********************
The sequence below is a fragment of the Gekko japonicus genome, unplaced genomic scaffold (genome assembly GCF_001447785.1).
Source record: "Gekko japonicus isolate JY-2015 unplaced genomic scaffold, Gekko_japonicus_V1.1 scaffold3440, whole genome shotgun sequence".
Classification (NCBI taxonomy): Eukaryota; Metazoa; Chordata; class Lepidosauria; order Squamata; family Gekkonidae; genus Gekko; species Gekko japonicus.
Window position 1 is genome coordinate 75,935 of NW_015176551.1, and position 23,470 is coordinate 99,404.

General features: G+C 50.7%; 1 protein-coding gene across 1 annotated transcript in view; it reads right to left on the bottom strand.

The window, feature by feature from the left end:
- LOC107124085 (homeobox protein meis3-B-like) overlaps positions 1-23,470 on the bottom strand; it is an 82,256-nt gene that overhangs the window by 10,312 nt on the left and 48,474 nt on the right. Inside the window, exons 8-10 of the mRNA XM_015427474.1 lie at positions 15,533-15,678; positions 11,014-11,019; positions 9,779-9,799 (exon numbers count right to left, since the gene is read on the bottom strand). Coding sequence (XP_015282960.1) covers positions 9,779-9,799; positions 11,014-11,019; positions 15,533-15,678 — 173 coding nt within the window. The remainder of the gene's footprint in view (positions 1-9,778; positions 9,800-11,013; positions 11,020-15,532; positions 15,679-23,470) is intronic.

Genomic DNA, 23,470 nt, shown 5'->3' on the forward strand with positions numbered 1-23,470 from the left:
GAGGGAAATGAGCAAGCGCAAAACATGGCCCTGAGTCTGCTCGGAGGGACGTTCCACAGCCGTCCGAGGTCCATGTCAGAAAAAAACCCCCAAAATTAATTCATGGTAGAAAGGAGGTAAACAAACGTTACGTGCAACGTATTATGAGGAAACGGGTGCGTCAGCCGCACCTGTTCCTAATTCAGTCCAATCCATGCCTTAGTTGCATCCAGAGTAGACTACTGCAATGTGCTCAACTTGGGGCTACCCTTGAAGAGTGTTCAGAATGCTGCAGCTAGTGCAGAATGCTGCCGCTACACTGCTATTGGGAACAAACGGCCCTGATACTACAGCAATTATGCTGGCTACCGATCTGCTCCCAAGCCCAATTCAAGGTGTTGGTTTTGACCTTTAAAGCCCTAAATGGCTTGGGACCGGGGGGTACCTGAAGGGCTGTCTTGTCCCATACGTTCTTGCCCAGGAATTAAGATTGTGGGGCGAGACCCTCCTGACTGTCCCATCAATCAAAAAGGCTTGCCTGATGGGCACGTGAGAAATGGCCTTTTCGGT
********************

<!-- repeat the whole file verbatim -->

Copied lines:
The sequence below is a fragment of the Gekko japonicus genome, unplaced genomic scaffold (genome assembly GCF_001447785.1).
Source record: "Gekko japonicus isolate JY-2015 unplaced genomic scaffold, Gekko_japonicus_V1.1 scaffold3440, whole genome shotgun sequence".
Classification (NCBI taxonomy): Eukaryota; Metazoa; Chordata; class Lepidosauria; order Squamata; family Gekkonidae; genus Gekko; species Gekko japonicus.
Window position 1 is genome coordinate 75,935 of NW_015176551.1, and position 23,470 is coordinate 99,404.

General features: G+C 50.7%; 1 protein-coding gene across 1 annotated transcript in view; it reads right to left on the bottom strand.

The window, feature by feature from the left end:
- LOC107124085 (homeobox protein meis3-B-like) overlaps positions 1-23,470 on the bottom strand; it is an 82,256-nt gene that overhangs the window by 10,312 nt on the left and 48,474 nt on the right. Inside the window, exons 8-10 of the mRNA XM_015427474.1 lie at positions 15,533-15,678; positions 11,014-11,019; positions 9,779-9,799 (exon numbers count right to left, since the gene is read on the bottom strand). Coding sequence (XP_015282960.1) covers positions 9,779-9,799; positions 11,014-11,019; positions 15,533-15,678 — 173 coding nt within the window. The remainder of the gene's footprint in view (positions 1-9,778; positions 9,800-11,013; positions 11,020-15,532; positions 15,679-23,470) is intronic.

Genomic DNA, 23,470 nt, shown 5'->3' on the forward strand with positions numbered 1-23,470 from the left:
GAGGGAAATGAGCAAGCGCAAAACATGGCCCTGAGTCTGCTCGGAGGGACGTTCCACAGCCGTCCGAGGTCCATGTCAGAAAAAAACCCCCAAAATTAATTCATGGTAGAAAGGAGGTAAACAAACGTTACGTGCAACGTATTATGAGGAAACGGGTGCGTCAGCCGCACCTGTTCCTAATTCAGTCCAATCCATGCCTTAGTTGCATCCAGAGTAGACTACTGCAATGTGCTCAACTTGGGGCTACCCTTGAAGAGTGTTCAGAATGCTGCAGCTAGTGCAGAATGCTGCCGCTACACTGCTATTGGGAACAAACGGCCCTGATACTACAGCAATTATGCTGGCTACCGATCTGCTCCCAAGCCCAATTCAAGGTGTTGGTTTTGACCTTTAAAGCCCTAAATGGCTTGGGACCGGGGGGTACCTGAAGGGCTGTCTTGTCCCATACGTTCTTGCCCAGGAATTAAGATTGTGGGGCGAGACCCTCCTGACTGTCCCATCAATCAAAAAGGCTTGCCTGATGGGCACGTGAGAAATGGCCTTTTCGGT